We should mention that there is a related problem where, given a support constraint on the generator matrix, one would like to find a code with the largest minimum distance. This is because not every support constraint will admit an MDS code. Again it can be shown that, for a large enough field size, a random generator matrix satisfying the support constraints achieves the maximum minimum distance with high probability. In [6], it has been shown that the existence of ReedSolomon codes that achieve the maximum minimum distance is equivalent to the GMMDS conjecture studied in this paper. Finally, we should mention that the dual problem where the support constraint is on the parity check matrix, is of interest in locallyrepairable codes [10], [11].
In this paper, we will group the rows with the same support constraint and prove the GMMDS conjecture for , which improves all the previous results except the sparsest and balanced case. Furthermore, we will give a more extensive way for reducing the problem, which covers any equality case, not limited to .
The rest of the paper is organized as follows. In the next section we formulate the problem and, in fact, introduce a slightly more general problem including multisets which will be of use in our proof. The proof of the main result appears in Section 3 and the paper concludes with Section 4.
Ii Problem Setup
Iia GMMDS conjecture
Consider the generator matrix of a generalized ReedSolomon code:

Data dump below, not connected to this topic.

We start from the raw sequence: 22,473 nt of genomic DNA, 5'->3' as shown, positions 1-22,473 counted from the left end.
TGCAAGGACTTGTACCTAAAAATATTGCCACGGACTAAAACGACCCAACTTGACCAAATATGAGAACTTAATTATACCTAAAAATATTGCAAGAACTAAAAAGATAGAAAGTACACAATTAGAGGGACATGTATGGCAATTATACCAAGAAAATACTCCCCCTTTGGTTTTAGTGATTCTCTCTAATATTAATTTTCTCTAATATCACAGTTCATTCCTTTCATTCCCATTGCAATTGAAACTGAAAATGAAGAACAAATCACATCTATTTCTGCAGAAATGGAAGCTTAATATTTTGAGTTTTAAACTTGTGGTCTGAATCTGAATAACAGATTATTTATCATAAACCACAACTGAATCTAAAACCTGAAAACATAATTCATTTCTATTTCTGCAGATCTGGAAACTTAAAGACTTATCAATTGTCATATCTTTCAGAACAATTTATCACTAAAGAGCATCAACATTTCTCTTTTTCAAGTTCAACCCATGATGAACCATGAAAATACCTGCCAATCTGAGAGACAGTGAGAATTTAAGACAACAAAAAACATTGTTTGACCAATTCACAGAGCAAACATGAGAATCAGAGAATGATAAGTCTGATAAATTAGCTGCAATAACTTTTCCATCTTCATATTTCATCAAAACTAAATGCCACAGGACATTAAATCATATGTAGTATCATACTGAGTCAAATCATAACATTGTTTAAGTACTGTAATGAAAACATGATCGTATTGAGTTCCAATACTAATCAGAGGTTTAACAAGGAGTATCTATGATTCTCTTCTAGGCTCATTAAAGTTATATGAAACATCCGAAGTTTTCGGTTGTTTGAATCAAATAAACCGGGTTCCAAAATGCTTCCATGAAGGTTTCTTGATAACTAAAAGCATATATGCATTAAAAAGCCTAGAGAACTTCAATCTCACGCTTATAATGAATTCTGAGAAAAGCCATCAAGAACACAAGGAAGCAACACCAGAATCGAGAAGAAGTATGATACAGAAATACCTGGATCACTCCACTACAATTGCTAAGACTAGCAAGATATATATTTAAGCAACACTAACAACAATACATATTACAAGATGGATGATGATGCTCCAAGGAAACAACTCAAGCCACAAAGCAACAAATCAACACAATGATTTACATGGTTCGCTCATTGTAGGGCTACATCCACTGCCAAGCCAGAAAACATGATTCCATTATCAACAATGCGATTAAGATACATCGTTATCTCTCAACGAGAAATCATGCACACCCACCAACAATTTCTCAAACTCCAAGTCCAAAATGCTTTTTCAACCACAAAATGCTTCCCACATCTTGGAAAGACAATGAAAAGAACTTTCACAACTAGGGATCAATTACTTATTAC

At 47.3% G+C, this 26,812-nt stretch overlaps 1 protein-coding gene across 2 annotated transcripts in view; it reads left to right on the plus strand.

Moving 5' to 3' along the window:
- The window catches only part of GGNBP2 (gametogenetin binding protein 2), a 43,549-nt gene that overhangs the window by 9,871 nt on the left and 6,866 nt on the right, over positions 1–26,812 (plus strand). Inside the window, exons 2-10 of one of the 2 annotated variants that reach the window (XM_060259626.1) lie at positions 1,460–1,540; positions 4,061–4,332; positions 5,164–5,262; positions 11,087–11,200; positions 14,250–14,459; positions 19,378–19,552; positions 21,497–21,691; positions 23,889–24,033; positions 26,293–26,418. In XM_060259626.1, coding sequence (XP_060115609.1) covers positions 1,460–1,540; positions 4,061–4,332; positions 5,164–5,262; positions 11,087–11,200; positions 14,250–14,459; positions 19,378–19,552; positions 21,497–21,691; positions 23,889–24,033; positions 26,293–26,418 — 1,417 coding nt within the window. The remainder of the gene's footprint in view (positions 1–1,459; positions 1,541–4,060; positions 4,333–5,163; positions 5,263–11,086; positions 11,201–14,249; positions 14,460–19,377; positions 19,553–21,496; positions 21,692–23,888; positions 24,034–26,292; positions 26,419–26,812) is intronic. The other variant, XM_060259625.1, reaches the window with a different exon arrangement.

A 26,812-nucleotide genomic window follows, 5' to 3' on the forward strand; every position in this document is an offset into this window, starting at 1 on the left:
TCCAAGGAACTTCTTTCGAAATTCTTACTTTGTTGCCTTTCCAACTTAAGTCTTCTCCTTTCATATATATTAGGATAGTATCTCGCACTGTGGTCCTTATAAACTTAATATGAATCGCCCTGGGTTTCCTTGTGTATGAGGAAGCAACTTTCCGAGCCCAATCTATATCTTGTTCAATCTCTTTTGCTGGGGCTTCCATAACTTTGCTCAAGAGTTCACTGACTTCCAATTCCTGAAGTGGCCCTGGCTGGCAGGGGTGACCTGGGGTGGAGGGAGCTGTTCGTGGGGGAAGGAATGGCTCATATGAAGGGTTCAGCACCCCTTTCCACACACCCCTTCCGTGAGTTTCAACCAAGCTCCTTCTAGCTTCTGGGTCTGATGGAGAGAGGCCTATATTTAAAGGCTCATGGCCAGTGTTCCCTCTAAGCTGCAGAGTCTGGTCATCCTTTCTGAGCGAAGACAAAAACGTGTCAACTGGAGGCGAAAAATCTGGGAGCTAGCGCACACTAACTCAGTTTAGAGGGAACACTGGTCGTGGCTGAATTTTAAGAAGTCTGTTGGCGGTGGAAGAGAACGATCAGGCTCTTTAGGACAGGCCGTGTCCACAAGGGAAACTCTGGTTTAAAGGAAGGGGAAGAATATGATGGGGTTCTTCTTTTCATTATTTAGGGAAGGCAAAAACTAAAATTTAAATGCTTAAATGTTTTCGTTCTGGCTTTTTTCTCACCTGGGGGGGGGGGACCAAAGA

(2) 
for distinct . For a nonsingular , define the generator matrix
(3) 
The GMMDS conjecture [6] is
Conjecture 1
If satisfy for any nonempty ,
(4) 
then, there exists and a nonsingular such that for all and where .
IiB Grouping equal subsets
We will group the equal subsets and represent the position of zeros in the rows of the generator matrix by the sets with multiplicities where . That is, the first rows of will have zeros at positions in , the next rows will have zeros at positions in and so on. Then, the condition (4) on these sets becomes
(5) 
for any nonempty .
Dau et al. [6] have shown that it is sufficient to prove only the case when for in creftypecap 1. We will first show that in the grouped case, it is sufficient to prove the conjecture when for :
Suppose satisfies condition (5). Let for and be any partition of such that where . Note that due to (5) for . Then, will also satisfy the condition (5). Define similarly by introducing new variables . If is a solution for , then will be a solution for .
After this assumption, the span of the grouped rows in will be uniquely determined. Therefore, we can analyze the singularity of one example:
(6) 
which is partitioned into blocks where the th block has rows formed by the coefficients of the polynomials , , , where . The precondition
(7) 
ensures that the matrix is square. Furthermore, in the multiplication , the rows will consist of the substitution of ’s in the polynomials of the form , which will have zeros at the desired positions.
As a result, we end up with an equivalent conjecture to creftypecap 1:
Conjecture 2
For , let such that , and for any nonempty ,
(8) 
Then, (which is a multivariate polynomial of ’s) is not identically zero,
where is given by (6).
From now on, we will assume that are indeterminates and write or to indicate that the determinant is identically zero or nonzero, respectively.
IiC Extension to multisets
Multisets are the generalization of the sets where multiple instances of the set elements are allowed [12]. The multiset extension for the sets will be useful later in the proof of our main results. Although multisets have no meaning regarding the positions of the zeros in the generator matrix, we can still define the matrix in (6) for ’s being multisets, in which case, the polynomials may have multiple roots. We will not write the conjecture for multisets; however, the fact that the condition (8) is necessary can be extended for multisets as well: